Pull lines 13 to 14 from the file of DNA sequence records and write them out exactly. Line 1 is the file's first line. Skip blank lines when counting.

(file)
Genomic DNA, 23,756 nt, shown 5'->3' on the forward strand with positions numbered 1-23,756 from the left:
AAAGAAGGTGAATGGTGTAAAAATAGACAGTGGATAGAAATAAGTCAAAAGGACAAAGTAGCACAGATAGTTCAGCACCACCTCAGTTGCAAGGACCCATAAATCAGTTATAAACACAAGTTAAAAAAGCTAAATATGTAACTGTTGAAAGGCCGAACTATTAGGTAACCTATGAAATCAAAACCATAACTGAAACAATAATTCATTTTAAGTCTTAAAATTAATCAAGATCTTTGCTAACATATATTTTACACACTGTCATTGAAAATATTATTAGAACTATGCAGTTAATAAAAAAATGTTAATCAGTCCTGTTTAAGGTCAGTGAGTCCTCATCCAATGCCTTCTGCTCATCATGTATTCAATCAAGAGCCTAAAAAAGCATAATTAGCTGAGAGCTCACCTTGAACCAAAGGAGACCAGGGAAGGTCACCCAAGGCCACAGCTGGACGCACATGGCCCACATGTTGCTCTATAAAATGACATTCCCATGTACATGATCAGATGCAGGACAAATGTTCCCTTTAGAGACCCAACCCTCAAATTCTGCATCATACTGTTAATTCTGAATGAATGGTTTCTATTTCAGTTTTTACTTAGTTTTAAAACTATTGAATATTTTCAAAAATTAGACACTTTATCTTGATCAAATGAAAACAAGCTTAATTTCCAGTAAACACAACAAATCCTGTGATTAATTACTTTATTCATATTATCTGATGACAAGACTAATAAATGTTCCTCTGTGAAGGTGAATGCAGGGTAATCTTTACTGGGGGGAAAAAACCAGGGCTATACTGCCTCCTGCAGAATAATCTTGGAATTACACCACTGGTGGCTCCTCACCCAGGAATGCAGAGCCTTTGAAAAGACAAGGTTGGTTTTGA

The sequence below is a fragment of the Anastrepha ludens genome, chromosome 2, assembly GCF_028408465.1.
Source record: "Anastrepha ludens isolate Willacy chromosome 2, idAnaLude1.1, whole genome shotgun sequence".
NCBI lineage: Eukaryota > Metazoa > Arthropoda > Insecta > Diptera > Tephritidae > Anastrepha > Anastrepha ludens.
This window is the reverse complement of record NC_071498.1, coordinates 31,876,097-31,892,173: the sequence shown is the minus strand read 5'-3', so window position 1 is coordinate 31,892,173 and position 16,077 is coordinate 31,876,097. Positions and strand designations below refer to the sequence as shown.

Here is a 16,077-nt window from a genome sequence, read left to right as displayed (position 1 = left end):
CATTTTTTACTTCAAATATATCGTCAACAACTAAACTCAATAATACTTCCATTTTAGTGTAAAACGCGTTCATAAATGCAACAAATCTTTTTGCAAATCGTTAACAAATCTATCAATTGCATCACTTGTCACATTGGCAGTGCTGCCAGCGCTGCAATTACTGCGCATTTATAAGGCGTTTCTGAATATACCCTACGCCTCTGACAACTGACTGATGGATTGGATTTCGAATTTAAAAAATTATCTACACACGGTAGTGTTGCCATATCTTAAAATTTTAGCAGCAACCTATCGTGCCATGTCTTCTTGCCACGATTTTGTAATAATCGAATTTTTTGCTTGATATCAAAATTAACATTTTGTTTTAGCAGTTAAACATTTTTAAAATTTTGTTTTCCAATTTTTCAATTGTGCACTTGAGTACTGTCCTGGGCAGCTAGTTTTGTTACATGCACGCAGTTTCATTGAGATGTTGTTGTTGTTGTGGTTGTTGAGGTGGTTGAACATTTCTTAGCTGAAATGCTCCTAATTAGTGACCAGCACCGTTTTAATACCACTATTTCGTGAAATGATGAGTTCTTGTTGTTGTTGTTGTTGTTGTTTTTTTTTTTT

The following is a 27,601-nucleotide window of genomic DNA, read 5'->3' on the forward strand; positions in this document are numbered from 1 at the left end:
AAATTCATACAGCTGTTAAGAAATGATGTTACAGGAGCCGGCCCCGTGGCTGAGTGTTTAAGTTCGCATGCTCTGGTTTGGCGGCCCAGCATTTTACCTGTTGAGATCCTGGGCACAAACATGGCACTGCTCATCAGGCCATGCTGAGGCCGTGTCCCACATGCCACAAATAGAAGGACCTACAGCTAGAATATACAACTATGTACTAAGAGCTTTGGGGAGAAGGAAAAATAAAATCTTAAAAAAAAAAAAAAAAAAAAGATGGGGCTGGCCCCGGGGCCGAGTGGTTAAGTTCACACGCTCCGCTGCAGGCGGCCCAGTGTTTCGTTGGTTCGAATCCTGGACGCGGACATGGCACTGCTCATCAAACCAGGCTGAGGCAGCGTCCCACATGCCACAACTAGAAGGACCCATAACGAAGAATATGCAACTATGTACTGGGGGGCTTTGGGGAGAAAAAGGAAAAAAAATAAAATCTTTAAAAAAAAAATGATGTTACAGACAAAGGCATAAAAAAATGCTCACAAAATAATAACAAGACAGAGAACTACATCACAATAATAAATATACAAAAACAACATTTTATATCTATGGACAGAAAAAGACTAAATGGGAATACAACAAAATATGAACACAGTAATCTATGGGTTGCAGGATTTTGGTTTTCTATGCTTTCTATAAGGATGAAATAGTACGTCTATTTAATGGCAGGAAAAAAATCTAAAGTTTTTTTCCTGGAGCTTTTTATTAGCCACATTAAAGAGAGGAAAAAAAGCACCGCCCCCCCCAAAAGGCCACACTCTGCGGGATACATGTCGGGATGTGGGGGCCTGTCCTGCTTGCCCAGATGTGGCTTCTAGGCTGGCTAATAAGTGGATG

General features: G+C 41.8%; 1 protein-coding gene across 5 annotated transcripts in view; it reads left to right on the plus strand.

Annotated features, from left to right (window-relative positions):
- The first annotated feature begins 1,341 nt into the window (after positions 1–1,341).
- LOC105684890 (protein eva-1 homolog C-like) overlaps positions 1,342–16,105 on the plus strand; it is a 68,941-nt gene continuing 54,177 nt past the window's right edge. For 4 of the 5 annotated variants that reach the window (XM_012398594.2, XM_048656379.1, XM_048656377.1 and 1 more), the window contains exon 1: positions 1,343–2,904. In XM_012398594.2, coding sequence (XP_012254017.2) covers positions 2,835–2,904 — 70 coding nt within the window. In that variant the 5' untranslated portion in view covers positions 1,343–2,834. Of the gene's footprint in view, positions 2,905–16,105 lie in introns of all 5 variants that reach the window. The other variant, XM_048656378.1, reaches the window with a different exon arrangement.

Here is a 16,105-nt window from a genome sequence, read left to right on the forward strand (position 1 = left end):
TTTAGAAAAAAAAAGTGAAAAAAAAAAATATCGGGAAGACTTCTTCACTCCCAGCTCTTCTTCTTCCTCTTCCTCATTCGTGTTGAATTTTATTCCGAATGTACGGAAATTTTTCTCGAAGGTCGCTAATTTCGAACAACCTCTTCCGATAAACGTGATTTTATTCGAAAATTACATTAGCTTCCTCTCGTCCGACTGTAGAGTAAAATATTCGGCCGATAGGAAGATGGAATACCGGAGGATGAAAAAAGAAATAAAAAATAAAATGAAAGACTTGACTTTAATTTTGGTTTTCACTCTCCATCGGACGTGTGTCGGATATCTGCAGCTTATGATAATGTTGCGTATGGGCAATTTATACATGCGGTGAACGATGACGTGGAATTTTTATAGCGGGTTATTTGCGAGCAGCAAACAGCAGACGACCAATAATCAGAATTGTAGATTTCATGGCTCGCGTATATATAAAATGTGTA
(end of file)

- The first annotated feature begins 1,341 nt into the window (after positions 1–1,341).
- LOC105684890 (protein eva-1 homolog C-like) overlaps positions 1,342–16,105 on the plus strand; it is a 68,941-nt gene continuing 54,177 nt past the window's right edge. For 4 of the 5 annotated variants that reach the window (XM_012398594.2, XM_048656379.1, XM_048656377.1 and 1 more), the window contains exon 1: positions 1,343–2,904. In XM_012398594.2, coding sequence (XP_012254017.2) covers positions 2,835–2,904 — 70 coding nt within the window. In that variant the 5' untranslated portion in view covers positions 1,343–2,834. Of the gene's footprint in view, positions 2,905–16,105 lie in introns of all 5 variants that reach the window. The other variant, XM_048656378.1, reaches the window with a different exon arrangement.